EA's chief financial officer Eric Brown fielded questions from investors and interested parties at the Deutsche Bank Securities Inc. Technology Conference in San Francisco yesterday, offering perhaps uncharacteristically open responses from the giant publisher.
While much of the press coverage has focused on Brown's assertion that the divisive $10 Online Pass for second-hand EA Sports titles had been broadly accepted by consumers , the wide-ranging talk encompassed a number of the industry's current hop topics.
Read on for Brown's discussion in more or less its entirely, encompassing Microsoft versus Sony versus Nintendo, the rise of DLC, 3D and Android, and the important of international markets.
[On the latest NPD results, showing a continued decline in retail sales]
"Our estimates for packaged goods this calendar, we're calling for minus 3 per cent. So that implies probably plus 5 per cent for the balance of the year, more than half of it weighted to go to get to minus. The range of estimates out there on packaged goods are anywhere from -5 to the highest outlier, probably +5 on packaged goods for the full year. We think a minus 3 per cent number is more appropriate. Obviously consumer spending is still a bit weak, we're starting to see some nuggets of positive retail information but again it's September and what really matters for videogames is the month of November and December. To put it in perspective, as much as 36 of full calendar year videogame sales are in the last two months of the year. So it's quite back-end loaded.
Used games have been a factor in terms of impacting front-line sales. The numbers tracked by NPD, number one they're estimates, number two they don't include digital and number three they don't include the used games market. We think that used games in America at this point are perhaps 20 per cent of overall business. That's not captured in any statistic. You add back 20 per cent and you probably get a slightly different view of packaged goods.
What we're starting to see is a divergence between what's going on with the different types of hardware platforms, in terms of the actual software sales. Clearly the high-definition consoles, so the Sony PlayStation 3 and the Microsoft 360, sales are doing well. Calendar year to date, again based on the latest NPD data, those platforms are up 18 per cent. By comparison the Wii is down by the same percentage, it's minus 18 per cent. I think the high-definition platforms have a clear advantage of better graphics, extensive online features and connectivity, they can be used as media players, either DVD or Blu-Ray.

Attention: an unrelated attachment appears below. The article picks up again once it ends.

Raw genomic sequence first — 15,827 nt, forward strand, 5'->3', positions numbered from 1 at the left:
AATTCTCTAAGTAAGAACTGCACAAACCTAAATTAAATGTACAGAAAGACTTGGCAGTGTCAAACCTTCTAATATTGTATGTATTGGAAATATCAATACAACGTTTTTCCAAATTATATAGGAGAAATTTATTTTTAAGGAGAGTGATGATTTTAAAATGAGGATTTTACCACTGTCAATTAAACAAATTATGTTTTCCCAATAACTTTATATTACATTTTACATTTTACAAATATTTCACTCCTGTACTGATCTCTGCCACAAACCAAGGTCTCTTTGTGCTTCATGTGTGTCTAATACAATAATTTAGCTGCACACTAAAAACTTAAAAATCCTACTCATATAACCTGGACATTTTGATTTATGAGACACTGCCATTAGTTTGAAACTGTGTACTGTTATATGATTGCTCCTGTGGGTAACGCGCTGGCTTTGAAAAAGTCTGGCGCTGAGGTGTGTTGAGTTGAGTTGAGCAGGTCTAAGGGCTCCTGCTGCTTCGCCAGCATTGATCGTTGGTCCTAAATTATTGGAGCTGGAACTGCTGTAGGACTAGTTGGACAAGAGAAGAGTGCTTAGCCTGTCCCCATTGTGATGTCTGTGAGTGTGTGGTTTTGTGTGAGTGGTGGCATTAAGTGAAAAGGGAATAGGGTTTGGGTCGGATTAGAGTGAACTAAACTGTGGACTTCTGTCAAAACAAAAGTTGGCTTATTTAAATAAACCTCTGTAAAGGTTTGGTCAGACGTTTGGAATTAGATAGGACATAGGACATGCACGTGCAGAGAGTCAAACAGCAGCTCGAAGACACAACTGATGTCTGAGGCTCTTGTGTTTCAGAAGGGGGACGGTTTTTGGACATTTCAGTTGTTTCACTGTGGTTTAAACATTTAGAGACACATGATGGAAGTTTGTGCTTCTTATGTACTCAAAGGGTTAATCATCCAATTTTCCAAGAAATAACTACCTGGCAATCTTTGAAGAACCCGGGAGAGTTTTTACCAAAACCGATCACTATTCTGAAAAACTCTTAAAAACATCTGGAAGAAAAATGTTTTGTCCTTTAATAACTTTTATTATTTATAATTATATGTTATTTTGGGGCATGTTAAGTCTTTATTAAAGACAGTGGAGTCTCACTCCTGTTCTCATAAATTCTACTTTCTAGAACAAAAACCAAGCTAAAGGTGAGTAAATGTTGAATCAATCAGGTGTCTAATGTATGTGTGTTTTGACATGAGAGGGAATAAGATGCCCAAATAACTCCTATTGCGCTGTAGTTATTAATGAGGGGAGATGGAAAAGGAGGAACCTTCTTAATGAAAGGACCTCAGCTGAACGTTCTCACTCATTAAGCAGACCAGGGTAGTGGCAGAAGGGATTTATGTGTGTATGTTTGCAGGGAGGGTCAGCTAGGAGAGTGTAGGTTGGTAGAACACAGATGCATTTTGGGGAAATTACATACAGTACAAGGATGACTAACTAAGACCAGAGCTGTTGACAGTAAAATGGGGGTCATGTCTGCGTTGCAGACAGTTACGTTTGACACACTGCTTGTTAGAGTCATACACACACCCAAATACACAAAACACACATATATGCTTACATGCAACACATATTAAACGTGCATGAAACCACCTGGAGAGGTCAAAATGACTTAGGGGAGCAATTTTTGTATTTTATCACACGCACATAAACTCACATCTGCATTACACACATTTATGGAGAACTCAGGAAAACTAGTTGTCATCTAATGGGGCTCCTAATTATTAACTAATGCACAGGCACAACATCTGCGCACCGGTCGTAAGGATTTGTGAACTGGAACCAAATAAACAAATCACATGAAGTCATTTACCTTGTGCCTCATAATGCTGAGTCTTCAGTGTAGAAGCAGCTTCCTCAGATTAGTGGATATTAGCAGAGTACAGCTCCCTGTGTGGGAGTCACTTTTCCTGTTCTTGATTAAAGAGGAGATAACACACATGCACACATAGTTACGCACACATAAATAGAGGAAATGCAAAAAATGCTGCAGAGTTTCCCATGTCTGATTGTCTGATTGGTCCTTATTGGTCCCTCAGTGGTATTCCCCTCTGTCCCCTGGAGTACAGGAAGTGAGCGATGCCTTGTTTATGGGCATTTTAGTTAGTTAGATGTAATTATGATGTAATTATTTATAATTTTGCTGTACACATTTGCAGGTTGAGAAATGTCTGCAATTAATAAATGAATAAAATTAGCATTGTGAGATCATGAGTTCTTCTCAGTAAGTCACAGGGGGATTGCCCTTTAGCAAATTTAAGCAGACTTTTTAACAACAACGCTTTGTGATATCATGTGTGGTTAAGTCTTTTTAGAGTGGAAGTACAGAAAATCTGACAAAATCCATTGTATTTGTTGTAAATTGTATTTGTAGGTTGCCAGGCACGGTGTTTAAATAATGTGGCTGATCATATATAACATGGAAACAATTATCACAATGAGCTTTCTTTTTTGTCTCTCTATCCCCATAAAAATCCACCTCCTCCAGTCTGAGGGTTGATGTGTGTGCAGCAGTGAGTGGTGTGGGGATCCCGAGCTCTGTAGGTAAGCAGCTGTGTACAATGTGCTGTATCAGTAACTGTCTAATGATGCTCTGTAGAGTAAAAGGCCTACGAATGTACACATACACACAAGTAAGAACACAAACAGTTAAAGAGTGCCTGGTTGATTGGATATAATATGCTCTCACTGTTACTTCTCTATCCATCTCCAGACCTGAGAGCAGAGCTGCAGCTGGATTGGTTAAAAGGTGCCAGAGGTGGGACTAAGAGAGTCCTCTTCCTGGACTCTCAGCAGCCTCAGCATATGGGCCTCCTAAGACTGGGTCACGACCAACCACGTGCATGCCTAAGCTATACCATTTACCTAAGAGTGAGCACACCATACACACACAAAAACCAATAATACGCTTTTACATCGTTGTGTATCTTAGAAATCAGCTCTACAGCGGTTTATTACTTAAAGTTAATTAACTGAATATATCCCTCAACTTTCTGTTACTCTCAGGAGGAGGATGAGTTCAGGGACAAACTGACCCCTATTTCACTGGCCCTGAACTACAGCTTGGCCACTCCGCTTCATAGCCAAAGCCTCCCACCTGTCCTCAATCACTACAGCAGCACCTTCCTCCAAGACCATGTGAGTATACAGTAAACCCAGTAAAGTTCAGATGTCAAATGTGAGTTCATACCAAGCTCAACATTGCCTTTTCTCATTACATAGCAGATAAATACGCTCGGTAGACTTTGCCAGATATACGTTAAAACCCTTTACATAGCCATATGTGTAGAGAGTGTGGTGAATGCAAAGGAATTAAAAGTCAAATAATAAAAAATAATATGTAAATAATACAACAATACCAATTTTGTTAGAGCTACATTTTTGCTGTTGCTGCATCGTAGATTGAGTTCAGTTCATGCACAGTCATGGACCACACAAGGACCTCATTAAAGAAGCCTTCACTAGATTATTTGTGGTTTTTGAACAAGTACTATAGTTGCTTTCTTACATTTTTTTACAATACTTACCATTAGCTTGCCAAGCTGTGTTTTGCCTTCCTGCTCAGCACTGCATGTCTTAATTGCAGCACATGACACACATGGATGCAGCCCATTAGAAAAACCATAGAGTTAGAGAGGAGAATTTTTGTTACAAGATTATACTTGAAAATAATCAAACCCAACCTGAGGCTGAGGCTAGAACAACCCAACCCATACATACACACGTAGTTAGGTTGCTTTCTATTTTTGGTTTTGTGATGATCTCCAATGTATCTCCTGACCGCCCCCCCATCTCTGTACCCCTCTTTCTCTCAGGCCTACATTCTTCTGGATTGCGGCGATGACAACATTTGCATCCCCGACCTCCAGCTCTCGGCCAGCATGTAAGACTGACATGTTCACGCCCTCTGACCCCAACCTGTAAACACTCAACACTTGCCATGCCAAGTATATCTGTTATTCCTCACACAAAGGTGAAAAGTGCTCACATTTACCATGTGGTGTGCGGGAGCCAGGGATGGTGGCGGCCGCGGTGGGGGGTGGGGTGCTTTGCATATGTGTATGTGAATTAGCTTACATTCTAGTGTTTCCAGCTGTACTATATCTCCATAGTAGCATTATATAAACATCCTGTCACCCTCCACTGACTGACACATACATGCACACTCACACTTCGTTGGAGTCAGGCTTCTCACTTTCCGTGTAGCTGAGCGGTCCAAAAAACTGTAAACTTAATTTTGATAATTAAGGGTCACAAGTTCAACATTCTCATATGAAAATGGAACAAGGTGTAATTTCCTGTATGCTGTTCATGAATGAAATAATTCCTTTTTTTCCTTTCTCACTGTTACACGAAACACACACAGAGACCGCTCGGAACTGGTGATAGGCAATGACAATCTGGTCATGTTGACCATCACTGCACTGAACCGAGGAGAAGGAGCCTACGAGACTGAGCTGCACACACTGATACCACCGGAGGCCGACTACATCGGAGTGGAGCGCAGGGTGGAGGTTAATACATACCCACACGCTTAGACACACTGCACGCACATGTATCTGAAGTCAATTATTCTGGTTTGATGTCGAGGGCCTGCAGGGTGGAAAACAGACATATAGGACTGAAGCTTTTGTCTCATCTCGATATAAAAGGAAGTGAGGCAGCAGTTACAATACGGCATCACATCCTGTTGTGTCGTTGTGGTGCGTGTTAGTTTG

Sony in particular has taken pretty aggressive price reduction. When they brought their console down to $299 they started experiencing 20 per cent unit sales go up on hardware year over year. And now half a year plus we're starting to see that translate into more software sales on the PS3 platform. They're actually up about 34 per cent calendar year to date, so PS3 is much stronger than the 360 which is in turn stronger than the Wii. So there's a lot going on right now in the software space."
[On whether sales can recover]
"I don't know if you can reconstitute the total industry profitability just on packaged goods, because the market is definitely changed. To create the same level of digital profitability you need to have digital extensions and the types of things that we think are interesting and worth pursuing are for example additional downloadable content for console games.